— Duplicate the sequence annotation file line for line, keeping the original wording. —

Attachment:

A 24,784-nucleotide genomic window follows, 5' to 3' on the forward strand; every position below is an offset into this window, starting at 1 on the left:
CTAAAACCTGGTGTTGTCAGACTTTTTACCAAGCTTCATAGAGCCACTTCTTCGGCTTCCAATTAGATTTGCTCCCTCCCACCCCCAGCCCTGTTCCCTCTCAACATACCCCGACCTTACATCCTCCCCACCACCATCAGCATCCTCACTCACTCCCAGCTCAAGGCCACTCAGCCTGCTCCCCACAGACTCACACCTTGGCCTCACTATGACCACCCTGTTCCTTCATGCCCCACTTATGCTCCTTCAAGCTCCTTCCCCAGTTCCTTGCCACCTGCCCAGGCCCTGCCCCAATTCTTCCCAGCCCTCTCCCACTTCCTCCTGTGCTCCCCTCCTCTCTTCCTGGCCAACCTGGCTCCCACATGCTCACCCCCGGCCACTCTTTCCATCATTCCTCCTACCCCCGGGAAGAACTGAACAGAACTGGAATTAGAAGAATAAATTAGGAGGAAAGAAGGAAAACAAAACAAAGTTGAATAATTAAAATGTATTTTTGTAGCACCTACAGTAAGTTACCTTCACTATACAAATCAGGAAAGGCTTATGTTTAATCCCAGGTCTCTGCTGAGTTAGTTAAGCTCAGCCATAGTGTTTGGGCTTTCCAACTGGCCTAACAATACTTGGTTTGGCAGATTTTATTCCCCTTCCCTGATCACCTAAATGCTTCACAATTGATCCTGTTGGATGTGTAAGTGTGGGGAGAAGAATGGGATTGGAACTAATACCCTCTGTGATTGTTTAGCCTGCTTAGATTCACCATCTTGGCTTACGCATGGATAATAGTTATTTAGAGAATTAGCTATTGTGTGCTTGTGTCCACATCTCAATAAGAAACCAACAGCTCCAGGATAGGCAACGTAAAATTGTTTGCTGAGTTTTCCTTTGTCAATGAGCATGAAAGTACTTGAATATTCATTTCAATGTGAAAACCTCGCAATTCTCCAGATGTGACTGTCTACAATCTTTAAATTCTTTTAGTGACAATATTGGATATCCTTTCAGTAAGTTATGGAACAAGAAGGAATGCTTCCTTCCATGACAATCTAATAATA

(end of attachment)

A 24,784-nucleotide genomic window follows, 5' to 3' on the forward strand; every position below is an offset into this window, starting at 1 on the left:
CTAAAACCTGGTGTTGTCAGACTTTTTACCAAGCTTCATAGAGCCACTTCTTCGGCTTCCAATTAGATTTGCTCCCTCCCACCCCCAGCCCTGTTCCCTCTCAACATACCCCGACCTTACATCCTCCCCACCACCATCAGCATCCTCACTCACTCCCAGCTCAAGGCCACTCAGCCTGCTCCCCACAGACTCACACCTTGGCCTCACTATGACCACCCTGTTCCTTCATGCCCCACTTATGCTCCTTCAAGCTCCTTCCCCAGTTCCTTGCCACCTGCCCAGGCCCTGCCCCAATTCTTCCCAGCCCTCTCCCACTTCCTCCTGTGCTCCCCTCCTCTCTTCCTGGCCAACCTGGCTCCCACATGCTCACCCCCGGCCACTCTTTCCATCATTCCTCCTACCCCCGGGAAGAACTGAACAGAACTGGAATTAGAAGAATAAATTAGGAGGAAAGAAGGAAAACAAAACAAAGTTGAATAATTAAAATGTATTTTTGTAGCACCTACAGTAAGTTACCTTCACTATACAAATCAGGAAAGGCTTATGTTTAATCCCAGGTCTCTGCTGAGTTAGTTAAGCTCAGCCATAGTGTTTGGGCTTTCCAACTGGCCTAACAATACTTGGTTTGGCAGATTTTATTCCCCTTCCCTGATCACCTAAATGCTTCACAATTGATCCTGTTGGATGTGTAAGTGTGGGGAGAAGAATGGGATTGGAACTAATACCCTCTGTGATTGTTTAGCCTGCTTAGATTCACCATCTTGGCTTACGCATGGATAATAGTTATTTAGAGAATTAGCTATTGTGTGCTTGTGTCCACATCTCAATAAGAAACCAACAGCTCCAGGATAGGCAACGTAAAATTGTTTGCTGAGTTTTCCTTTGTCAATGAGCATGAAAGTACTTGAATATTCATTTCAATGTGAAAACCTCGCAATTCTCCAGATGTGACTGTCTACAATCTTTAAATTCTTTTAGTGACAATATTGGATATCCTTTCAGTAAGTTATGGAACAAGAAGGAATGCTTCCTTCCATGACAATCTAATAATA